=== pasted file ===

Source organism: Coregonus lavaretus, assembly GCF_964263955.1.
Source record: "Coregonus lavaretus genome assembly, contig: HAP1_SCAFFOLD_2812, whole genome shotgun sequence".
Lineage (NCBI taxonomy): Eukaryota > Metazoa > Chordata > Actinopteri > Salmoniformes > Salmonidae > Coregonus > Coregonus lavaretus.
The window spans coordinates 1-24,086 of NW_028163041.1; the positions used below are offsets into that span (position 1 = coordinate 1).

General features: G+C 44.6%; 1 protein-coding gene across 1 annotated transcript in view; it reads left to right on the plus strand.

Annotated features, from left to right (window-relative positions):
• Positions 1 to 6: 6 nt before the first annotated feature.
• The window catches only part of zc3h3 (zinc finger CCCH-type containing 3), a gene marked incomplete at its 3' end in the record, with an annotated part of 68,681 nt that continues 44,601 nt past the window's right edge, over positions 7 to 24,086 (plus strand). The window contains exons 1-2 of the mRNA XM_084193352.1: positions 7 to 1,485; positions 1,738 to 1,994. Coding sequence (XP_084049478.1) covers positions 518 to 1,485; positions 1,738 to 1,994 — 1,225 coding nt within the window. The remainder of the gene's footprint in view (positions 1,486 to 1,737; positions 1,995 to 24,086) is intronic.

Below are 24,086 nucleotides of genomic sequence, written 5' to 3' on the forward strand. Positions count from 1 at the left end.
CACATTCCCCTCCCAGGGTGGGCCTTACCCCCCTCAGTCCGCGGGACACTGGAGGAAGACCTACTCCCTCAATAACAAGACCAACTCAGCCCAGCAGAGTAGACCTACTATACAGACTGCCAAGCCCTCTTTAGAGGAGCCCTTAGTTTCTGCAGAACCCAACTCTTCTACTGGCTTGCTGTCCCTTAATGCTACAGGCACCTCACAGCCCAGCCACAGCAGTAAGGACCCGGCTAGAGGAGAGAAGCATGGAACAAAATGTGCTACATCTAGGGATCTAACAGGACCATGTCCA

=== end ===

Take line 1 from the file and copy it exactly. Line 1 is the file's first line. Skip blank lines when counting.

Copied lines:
Source organism: Coregonus lavaretus, assembly GCF_964263955.1.